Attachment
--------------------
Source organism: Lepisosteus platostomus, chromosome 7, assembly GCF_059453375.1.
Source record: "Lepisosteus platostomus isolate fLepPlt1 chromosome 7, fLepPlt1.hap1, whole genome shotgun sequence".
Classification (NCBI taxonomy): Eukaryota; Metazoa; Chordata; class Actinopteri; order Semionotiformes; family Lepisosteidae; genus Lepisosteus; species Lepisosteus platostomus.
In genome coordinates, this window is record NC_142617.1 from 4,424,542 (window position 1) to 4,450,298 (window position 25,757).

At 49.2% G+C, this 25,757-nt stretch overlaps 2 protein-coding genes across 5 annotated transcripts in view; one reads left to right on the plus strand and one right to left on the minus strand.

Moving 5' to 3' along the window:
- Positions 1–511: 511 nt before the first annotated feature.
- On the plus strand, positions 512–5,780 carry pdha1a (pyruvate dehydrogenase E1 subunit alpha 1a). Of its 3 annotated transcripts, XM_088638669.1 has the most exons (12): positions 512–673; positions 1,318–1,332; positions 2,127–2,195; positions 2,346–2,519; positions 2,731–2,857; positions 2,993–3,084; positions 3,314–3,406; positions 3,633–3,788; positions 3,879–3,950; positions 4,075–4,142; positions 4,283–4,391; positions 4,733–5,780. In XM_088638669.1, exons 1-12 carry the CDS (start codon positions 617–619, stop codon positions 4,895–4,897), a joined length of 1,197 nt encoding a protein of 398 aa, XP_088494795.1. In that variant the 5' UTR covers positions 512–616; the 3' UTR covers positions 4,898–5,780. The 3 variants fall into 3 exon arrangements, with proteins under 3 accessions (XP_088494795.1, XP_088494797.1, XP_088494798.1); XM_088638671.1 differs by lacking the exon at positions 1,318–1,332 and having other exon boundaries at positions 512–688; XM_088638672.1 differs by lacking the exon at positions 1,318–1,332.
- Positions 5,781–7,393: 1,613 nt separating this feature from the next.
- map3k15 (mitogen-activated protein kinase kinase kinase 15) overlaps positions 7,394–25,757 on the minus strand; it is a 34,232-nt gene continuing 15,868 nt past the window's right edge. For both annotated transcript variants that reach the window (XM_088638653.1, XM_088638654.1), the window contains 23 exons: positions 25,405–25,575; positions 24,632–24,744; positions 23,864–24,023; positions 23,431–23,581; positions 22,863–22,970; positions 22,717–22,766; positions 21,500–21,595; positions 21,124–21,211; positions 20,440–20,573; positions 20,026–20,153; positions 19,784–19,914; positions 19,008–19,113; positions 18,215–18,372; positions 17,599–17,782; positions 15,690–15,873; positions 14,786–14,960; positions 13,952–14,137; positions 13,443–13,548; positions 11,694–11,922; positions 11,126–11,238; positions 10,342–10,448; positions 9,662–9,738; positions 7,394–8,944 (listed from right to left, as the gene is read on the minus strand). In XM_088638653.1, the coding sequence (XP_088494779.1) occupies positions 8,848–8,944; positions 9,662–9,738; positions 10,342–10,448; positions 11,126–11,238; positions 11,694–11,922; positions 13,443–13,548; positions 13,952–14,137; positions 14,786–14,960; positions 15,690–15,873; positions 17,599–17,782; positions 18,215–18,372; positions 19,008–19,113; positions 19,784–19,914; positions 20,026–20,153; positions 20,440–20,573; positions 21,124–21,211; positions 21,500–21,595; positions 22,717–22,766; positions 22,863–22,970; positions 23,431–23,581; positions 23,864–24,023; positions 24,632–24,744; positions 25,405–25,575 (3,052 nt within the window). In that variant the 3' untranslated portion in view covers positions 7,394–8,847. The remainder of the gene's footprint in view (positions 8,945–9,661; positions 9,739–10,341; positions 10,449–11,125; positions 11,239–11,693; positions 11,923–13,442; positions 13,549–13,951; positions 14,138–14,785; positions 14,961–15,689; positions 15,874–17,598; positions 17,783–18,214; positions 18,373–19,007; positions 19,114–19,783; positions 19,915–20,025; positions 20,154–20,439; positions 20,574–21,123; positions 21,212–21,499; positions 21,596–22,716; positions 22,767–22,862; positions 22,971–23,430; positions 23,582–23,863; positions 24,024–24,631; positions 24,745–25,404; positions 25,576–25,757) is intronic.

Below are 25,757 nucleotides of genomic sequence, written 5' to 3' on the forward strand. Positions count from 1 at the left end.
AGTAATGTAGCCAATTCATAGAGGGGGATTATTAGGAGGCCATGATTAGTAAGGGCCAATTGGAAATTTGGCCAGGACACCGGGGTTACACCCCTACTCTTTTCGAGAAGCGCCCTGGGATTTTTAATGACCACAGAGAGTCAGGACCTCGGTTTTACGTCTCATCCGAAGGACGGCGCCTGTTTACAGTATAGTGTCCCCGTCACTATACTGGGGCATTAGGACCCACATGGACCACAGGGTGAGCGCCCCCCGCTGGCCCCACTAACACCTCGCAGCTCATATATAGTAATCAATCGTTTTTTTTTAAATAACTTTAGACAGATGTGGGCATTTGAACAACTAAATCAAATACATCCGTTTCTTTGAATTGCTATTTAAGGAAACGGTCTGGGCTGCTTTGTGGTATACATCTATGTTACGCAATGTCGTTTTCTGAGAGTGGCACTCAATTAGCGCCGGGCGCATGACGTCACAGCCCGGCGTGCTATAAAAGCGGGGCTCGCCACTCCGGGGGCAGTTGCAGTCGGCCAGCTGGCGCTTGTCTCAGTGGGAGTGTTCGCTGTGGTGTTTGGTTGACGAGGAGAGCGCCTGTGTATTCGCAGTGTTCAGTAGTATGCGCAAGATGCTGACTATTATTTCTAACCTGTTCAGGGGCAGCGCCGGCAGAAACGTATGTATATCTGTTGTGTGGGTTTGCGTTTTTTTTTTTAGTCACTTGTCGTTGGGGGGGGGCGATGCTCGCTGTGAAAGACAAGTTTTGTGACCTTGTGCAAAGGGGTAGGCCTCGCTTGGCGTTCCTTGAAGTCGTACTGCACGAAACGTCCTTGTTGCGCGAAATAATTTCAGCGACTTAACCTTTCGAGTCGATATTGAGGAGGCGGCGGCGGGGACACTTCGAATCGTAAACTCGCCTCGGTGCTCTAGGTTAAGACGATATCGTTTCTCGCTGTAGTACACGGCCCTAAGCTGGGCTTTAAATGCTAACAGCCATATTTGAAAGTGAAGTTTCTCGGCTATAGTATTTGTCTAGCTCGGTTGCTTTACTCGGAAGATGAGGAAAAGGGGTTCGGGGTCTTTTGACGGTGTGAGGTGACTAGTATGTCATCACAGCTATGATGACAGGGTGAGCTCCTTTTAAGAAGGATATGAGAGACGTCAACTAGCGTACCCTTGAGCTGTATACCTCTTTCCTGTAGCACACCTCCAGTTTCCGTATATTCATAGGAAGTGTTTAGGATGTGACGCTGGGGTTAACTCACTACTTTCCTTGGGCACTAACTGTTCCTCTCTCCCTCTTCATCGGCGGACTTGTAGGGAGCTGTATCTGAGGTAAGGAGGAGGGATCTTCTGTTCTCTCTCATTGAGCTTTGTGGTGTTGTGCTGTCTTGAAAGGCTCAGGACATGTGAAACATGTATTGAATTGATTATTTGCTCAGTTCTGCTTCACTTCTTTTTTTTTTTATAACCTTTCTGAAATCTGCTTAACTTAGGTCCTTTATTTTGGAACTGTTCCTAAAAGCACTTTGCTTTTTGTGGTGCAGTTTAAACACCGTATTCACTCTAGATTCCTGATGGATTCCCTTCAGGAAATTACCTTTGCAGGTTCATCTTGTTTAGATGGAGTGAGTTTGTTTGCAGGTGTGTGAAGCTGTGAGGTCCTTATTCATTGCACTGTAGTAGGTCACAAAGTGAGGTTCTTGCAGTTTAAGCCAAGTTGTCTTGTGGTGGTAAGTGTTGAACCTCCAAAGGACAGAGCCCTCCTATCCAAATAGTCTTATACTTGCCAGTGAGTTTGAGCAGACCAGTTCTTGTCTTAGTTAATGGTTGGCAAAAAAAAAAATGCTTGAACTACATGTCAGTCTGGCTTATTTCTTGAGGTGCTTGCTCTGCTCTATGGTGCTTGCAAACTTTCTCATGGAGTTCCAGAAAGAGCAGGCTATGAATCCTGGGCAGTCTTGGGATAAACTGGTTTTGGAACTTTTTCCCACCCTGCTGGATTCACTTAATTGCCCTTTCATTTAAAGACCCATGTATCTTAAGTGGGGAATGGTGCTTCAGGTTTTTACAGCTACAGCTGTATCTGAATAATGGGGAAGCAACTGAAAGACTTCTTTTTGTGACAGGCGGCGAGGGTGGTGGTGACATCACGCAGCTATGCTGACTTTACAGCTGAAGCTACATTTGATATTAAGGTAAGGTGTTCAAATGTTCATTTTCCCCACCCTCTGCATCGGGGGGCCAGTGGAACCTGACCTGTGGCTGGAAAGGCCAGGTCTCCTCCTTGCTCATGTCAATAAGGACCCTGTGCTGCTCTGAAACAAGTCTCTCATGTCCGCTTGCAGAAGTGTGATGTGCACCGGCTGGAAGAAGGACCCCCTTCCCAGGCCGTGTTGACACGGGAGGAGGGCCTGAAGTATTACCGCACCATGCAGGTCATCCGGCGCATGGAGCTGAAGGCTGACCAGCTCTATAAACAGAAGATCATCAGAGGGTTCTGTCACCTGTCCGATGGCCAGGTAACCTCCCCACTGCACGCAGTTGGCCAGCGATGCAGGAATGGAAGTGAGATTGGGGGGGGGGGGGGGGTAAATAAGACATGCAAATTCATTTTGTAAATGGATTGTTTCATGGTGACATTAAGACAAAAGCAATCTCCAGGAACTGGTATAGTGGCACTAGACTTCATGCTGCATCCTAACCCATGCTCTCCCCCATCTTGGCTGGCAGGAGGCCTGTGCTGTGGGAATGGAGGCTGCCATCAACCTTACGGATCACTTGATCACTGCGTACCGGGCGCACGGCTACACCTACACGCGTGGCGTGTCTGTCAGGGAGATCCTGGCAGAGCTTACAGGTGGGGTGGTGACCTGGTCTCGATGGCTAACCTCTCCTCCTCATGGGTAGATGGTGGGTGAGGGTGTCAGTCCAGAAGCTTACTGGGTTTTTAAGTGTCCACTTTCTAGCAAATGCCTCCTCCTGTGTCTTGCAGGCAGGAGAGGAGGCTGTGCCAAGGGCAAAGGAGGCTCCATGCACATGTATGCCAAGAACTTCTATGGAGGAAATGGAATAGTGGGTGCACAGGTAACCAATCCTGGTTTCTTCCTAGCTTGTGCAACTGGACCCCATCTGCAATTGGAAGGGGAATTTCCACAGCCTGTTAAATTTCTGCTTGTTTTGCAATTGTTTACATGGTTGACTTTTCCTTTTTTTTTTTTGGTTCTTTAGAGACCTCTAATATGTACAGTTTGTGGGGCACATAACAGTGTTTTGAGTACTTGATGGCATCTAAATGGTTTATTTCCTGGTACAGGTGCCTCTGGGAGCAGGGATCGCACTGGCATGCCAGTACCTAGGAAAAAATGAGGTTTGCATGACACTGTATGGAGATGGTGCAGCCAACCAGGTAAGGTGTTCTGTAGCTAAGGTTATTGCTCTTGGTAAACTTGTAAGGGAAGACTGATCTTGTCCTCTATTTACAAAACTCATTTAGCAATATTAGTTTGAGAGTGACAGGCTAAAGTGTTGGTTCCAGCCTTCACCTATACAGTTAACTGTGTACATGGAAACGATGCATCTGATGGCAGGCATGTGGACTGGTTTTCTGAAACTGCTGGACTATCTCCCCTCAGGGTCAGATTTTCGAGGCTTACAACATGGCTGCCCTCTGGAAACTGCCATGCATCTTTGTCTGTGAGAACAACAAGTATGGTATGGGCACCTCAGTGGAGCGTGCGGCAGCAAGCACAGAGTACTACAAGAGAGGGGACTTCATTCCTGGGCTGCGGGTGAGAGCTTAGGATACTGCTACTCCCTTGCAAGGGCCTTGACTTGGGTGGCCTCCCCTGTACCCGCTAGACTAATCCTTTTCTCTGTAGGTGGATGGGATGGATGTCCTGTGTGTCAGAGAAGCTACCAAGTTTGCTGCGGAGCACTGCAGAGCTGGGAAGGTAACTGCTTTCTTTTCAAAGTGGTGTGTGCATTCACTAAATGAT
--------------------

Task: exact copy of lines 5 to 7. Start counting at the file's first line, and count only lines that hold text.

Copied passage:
At 49.2% G+C, this 25,757-nt stretch overlaps 2 protein-coding genes across 5 annotated transcripts in view; one reads left to right on the plus strand and one right to left on the minus strand.

Moving 5' to 3' along the window:
- Positions 1–511: 511 nt before the first annotated feature.